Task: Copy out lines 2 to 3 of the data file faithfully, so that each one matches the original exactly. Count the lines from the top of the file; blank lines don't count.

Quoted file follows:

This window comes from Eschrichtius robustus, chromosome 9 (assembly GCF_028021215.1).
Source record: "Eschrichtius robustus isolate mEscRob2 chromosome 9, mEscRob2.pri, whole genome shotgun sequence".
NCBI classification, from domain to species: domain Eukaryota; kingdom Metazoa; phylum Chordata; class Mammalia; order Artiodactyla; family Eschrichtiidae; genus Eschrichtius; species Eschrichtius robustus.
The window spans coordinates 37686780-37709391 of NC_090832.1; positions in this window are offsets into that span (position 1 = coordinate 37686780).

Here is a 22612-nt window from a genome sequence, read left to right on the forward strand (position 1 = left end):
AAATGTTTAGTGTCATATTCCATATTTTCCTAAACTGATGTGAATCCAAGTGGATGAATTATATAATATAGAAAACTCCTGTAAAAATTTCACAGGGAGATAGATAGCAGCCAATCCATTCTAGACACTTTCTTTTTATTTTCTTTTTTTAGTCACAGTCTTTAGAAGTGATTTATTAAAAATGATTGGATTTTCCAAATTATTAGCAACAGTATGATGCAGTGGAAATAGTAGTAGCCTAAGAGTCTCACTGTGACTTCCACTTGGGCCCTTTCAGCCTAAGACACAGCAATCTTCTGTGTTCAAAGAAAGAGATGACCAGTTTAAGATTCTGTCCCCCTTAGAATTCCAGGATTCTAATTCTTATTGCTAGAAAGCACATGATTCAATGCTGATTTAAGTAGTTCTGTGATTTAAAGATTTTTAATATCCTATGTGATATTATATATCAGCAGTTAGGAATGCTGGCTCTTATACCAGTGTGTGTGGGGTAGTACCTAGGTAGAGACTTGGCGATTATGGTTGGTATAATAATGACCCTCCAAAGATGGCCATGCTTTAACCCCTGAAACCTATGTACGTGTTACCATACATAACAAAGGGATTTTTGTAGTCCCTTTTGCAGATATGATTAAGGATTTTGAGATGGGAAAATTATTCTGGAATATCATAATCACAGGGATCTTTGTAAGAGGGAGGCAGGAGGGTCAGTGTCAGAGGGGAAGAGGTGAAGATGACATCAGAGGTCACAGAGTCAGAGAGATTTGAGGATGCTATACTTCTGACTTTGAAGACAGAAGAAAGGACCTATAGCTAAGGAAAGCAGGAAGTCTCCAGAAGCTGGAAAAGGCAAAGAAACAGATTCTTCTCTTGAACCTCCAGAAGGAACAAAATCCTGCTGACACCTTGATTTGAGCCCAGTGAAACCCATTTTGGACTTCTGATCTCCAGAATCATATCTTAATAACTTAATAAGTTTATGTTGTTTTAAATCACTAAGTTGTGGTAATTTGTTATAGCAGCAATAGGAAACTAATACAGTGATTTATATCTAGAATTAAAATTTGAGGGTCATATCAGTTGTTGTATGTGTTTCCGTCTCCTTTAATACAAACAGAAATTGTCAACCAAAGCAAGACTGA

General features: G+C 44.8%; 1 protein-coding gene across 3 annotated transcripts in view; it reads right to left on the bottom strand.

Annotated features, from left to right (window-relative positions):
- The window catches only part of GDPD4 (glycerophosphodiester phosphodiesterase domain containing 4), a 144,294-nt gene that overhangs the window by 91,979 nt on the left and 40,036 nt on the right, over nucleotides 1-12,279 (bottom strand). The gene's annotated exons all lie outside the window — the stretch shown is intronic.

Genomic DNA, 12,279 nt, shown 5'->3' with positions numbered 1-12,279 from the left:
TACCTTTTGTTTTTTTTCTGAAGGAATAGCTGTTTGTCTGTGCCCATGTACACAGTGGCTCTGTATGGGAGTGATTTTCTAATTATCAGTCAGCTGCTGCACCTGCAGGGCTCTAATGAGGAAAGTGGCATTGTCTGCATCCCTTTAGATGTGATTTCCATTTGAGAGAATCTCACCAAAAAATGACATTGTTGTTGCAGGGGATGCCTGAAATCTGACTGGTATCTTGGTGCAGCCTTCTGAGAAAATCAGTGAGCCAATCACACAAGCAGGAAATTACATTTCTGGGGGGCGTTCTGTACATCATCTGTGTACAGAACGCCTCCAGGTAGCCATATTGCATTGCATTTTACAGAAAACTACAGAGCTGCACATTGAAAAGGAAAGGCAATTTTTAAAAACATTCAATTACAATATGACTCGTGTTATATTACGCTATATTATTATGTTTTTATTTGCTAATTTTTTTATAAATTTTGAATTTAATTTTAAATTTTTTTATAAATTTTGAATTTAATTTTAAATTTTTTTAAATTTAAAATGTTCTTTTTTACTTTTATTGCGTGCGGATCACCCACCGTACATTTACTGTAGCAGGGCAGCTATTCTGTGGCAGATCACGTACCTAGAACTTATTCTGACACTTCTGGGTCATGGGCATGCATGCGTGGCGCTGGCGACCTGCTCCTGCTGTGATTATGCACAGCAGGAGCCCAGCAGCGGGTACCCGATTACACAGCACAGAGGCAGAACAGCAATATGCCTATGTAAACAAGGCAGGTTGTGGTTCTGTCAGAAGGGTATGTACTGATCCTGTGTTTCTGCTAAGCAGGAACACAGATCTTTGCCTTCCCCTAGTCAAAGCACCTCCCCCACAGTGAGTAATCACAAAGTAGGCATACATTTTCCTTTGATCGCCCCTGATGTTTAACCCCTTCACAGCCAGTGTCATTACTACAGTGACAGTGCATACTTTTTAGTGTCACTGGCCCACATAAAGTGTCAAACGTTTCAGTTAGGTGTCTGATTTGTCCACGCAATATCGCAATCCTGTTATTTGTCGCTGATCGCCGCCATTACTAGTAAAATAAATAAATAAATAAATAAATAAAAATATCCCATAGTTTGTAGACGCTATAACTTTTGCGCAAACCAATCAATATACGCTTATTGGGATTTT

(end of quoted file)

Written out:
Source record: "Eschrichtius robustus isolate mEscRob2 chromosome 9, mEscRob2.pri, whole genome shotgun sequence".
NCBI classification, from domain to species: domain Eukaryota; kingdom Metazoa; phylum Chordata; class Mammalia; order Artiodactyla; family Eschrichtiidae; genus Eschrichtius; species Eschrichtius robustus.